The Biopsy Report
The term biopsy (Bx) refers to the removal and examination, gross and microscopic, of tissue or cells from the living body for the purpose of diagnosis. A variety of techniques exist for performing a biopsy of which the most common ones are:
- Aspiration biopsy or bone marrow aspiration: Biopsy of material (fluid, cells or tissue) obtained by suction through a needle attached to a syringe.
- Bone marrow biopsy: Examination of a piece of bone marrow by needle aspiration; can also be done as an open biopsy using a trephine (removing a circular disc of bone).
- Curettage: Removal of growths or other material by scraping with a curette.
- Excisional biopsy (total): The removal of a growth in its entirety by having a therapeutic as well as diagnostic purpose.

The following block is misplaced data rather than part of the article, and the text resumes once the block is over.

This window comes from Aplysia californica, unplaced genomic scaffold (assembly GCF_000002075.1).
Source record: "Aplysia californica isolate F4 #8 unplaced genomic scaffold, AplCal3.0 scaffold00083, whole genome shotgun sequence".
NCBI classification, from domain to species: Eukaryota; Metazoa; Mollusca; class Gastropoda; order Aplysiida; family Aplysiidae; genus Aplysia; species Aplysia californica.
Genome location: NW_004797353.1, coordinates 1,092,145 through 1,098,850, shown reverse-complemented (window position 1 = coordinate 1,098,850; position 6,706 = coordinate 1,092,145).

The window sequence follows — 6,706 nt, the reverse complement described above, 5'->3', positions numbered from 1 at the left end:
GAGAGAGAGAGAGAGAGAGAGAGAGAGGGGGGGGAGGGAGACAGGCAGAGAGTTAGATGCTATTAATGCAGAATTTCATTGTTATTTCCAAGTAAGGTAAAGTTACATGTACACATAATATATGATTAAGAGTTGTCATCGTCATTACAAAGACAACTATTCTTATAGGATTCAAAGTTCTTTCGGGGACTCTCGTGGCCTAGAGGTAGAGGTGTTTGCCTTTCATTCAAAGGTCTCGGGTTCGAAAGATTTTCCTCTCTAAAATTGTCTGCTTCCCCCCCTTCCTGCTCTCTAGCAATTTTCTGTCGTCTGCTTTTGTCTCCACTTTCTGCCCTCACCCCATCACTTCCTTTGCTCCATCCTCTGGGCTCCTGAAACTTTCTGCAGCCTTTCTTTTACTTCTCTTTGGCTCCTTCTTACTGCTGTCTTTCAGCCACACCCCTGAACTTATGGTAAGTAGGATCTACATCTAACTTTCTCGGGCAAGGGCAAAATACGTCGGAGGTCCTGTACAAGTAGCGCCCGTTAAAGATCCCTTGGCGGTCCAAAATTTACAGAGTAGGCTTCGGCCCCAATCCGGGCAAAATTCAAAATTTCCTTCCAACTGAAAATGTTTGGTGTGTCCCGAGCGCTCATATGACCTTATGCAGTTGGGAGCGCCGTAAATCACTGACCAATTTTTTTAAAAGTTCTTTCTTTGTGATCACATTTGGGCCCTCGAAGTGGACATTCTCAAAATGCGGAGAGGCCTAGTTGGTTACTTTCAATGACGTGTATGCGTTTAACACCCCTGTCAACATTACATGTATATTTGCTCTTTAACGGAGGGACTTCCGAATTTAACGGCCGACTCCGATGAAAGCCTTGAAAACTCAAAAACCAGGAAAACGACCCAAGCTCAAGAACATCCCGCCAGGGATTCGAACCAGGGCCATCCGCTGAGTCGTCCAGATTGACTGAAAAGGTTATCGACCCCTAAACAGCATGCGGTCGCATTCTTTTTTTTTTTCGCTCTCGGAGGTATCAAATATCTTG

- Incisional biopsy: Incomplete removal of a growth for the purpose of diagnostic study.
- Needle biopsy: Same as aspiration biopsy.
- Percutaneous biopsy: A needle biopsy with the needle going through the skin.
- Punch biopsy: Biopsy of material obtained from the body tissue by a punch technique.
- Sponge (gel foam) biopsy: Removal of materials (cells, particles of tissue, and tissue juices) by rubbing a sponge over a lesion or over a mucous membrane for examination.
- Surface biopsy: Scraping of cells from surface epithelium, especially from the cervix, for microscopic examination.
- Surgical biopsy: Removal of tissue from the body by surgical excision for examination. Total biopsy: See excisional biopsy.
Note: Any biopsy can be processed quickly by a frozen section technique or by routine fixation (permanent section) by H and E (Hematoxylin and Eosin) stain which usually takes 48 hours to prepare.